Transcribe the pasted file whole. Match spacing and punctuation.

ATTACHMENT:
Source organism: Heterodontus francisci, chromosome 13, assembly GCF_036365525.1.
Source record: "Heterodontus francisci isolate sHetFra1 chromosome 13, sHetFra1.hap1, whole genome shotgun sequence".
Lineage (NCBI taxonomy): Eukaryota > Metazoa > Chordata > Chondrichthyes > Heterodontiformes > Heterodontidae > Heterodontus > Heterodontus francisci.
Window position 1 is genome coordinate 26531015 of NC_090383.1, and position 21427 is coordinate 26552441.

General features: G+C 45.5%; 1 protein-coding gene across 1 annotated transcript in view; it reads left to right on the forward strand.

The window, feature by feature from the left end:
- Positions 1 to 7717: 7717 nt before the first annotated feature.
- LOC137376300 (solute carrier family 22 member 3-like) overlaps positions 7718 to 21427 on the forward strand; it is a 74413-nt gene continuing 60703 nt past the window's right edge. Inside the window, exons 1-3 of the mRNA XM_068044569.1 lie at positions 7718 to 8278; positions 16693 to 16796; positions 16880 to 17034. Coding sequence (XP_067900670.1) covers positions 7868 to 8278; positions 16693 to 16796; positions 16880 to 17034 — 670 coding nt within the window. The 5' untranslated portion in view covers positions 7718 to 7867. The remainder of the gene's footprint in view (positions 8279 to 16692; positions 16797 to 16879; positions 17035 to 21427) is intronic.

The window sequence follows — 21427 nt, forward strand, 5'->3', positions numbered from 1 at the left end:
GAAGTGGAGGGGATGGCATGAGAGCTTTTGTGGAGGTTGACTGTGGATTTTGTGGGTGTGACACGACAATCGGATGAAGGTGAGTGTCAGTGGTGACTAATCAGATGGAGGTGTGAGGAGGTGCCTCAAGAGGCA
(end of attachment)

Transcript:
Source organism: Heterodontus francisci, chromosome 13, assembly GCF_036365525.1.
Source record: "Heterodontus francisci isolate sHetFra1 chromosome 13, sHetFra1.hap1, whole genome shotgun sequence".
Lineage (NCBI taxonomy): Eukaryota > Metazoa > Chordata > Chondrichthyes > Heterodontiformes > Heterodontidae > Heterodontus > Heterodontus francisci.
Window position 1 is genome coordinate 26531015 of NC_090383.1, and position 21427 is coordinate 26552441.

General features: G+C 45.5%; 1 protein-coding gene across 1 annotated transcript in view; it reads left to right on the forward strand.

The window, feature by feature from the left end:
- Positions 1 to 7717: 7717 nt before the first annotated feature.
- LOC137376300 (solute carrier family 22 member 3-like) overlaps positions 7718 to 21427 on the forward strand; it is a 74413-nt gene continuing 60703 nt past the window's right edge. Inside the window, exons 1-3 of the mRNA XM_068044569.1 lie at positions 7718 to 8278; positions 16693 to 16796; positions 16880 to 17034. Coding sequence (XP_067900670.1) covers positions 7868 to 8278; positions 16693 to 16796; positions 16880 to 17034 — 670 coding nt within the window. The 5' untranslated portion in view covers positions 7718 to 7867. The remainder of the gene's footprint in view (positions 8279 to 16692; positions 16797 to 16879; positions 17035 to 21427) is intronic.

The window sequence follows — 21427 nt, forward strand, 5'->3', positions numbered from 1 at the left end:
GAAGTGGAGGGGATGGCATGAGAGCTTTTGTGGAGGTTGACTGTGGATTTTGTGGGTGTGACACGACAATCGGATGAAGGTGAGTGTCAGTGGTGACTAATCAGATGGAGGTGTGAGGAGGTGCCTCAAGAGGCA